The Arapovski Monastery St Nedelya was built at the end of the Ottoman rule of BulgariaAdelina Lozanova
In the heart of the plain situated east of the town of Asenovgrad, in southern Bulgaria, is the location of the Monastery St Nedelya, better known as the Arapovski Monastery. It was established in 1856 near the healing holy spring outside the village of Zlatovrah, which was once named Arapovo. This is the only entirely new Bulgarian cloister built during the Ottoman rule, as it was not a restoration of a previous one.
The monastery's Church of St Nedelya was built in 1859 by eminent Rhodope masters, whose work also includes the adjacent residential and farm buildings. Its prototype was the church of the Gornovodenski Monastery, built several years earlier in a style resembling the Mount Athos cruciform (or cross-shaped) churches. The side entrances to the church leading into the sanctuary are marked by canopy porticos finishing in wavy pediments in the shape of a scale-beam.
The church was painted between 1864 and 1884, and besides the traditional gospel scenes there are also frescoes depicting events from the life of the monastery's patron St Nedelya as well as from the lives of St Ivan Rilski, Patriarch Evtimiy, St Ilarion Maglenski, St Marko Preslavski and St Paraskeva, who was especially honoured in this area. St Cyril and St Methodius are depicted as clergymen, teachers and baptisers of the Bulgarian people. The church keeps one of the wonder-working icons of the Holy Virgin Mother of God.
The most impressive building in the monastery is a large stone tower in the middle of the courtyard, which the folk memory associates with the name of the voivode (leader) Angel - one of the most famous rebels in the area and the main benefactor for the monastery's construction. The tower is a rectangular three-storey building. The first two storeys are made of stone and have narrow windows adapted to serve as loopholes, and the third one is made of wood and has projecting bay windows on all sides.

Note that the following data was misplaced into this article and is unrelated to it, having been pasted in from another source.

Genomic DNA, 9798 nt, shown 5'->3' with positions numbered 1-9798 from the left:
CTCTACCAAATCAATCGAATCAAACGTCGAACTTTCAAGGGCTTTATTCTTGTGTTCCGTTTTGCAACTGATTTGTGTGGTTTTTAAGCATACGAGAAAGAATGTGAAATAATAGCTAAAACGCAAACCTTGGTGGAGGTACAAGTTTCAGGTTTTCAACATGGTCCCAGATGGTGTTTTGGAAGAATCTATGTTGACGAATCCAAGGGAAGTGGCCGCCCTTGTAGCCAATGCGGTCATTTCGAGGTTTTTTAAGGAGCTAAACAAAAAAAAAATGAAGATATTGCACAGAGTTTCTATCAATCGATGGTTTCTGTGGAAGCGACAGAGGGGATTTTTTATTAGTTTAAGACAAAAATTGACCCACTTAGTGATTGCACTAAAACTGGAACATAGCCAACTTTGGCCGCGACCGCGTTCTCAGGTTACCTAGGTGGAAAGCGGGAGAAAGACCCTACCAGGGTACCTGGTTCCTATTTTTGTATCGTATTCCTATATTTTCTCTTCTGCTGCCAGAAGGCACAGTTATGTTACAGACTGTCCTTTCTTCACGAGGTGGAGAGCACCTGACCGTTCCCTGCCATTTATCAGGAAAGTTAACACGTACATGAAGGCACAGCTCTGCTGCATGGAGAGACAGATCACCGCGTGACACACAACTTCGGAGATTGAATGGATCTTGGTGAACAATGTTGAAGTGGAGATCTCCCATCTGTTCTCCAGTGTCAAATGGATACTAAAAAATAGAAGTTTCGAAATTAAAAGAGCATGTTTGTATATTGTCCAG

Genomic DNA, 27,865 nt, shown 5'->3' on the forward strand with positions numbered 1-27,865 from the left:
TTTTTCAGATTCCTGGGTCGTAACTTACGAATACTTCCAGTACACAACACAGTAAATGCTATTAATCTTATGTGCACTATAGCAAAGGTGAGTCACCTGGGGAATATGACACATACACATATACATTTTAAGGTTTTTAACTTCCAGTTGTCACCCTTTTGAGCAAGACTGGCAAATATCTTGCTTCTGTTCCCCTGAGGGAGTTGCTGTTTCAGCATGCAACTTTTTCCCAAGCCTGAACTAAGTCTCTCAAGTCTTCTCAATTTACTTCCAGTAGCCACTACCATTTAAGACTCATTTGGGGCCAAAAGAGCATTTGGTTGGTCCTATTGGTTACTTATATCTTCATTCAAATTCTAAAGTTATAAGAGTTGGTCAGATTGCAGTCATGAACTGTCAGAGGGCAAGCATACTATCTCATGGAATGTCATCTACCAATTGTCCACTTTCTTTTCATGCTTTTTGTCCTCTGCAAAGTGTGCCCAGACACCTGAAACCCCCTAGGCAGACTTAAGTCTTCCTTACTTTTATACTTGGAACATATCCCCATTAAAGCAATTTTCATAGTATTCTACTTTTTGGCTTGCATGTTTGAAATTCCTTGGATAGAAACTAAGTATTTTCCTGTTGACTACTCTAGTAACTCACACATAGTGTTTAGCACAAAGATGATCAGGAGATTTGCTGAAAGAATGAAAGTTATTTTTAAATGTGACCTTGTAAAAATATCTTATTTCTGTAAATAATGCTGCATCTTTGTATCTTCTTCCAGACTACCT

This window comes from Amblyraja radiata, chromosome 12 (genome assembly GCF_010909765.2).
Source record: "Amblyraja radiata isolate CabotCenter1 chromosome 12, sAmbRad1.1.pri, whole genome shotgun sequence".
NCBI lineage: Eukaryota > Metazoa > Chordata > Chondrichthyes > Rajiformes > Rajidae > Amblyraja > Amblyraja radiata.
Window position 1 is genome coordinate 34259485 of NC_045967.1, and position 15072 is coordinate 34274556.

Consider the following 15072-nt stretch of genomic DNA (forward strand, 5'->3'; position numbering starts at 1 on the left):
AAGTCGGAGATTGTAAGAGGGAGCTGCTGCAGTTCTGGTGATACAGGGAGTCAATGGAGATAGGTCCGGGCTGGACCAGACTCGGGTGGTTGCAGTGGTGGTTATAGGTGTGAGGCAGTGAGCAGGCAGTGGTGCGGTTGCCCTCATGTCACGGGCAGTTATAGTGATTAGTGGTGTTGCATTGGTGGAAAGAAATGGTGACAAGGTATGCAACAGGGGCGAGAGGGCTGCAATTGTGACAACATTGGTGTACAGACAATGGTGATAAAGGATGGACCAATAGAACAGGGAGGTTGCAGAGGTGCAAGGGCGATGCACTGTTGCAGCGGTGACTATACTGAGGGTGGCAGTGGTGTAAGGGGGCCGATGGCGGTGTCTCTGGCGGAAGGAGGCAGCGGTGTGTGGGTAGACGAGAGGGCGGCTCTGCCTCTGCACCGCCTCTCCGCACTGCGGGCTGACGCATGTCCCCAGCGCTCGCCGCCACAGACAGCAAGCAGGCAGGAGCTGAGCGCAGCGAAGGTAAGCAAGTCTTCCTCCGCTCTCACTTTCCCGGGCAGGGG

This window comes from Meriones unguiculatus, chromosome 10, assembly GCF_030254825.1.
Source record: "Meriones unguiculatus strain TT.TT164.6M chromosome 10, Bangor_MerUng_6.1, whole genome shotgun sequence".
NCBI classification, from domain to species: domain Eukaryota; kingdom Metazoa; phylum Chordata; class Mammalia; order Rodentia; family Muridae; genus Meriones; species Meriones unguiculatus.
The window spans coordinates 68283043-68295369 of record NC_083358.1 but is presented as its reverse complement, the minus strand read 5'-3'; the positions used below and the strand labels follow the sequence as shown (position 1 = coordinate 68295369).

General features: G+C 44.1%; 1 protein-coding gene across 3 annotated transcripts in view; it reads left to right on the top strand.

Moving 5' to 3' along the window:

The monastery's feast day is celebrated on 7 July and is dedicated to St Kyriaki the Great Martyr (or St Nedelya in Bulgarian). The beautiful young woman was tortured and eventually sentenced to die by the sword on 7 July 289 in Nicomedia, Asia Minor, for refusing to renounce her Christian faith. During the rule of the Asen dynasty (12th-13th centuries), the saint's relics were moved to the then capital of Tarnovo.
Near the north gate is the monastery's holy spring, whose water according to a local belief has healing properties. Next to it, preserved to this day, stands the building of the cloister's first chapel. It holds one of the most interesting monastery stone fountains in Bulgaria. Its front consists of five large stone blocks - one is used as a moulding, two side ones form semi-columns, and the last two are embossed with figural patterns and form the main part of the structure. Five stylised cypress trees are cut into the stone directly above the spout, with a depiction above them of two lions facing each other and separated by a cross.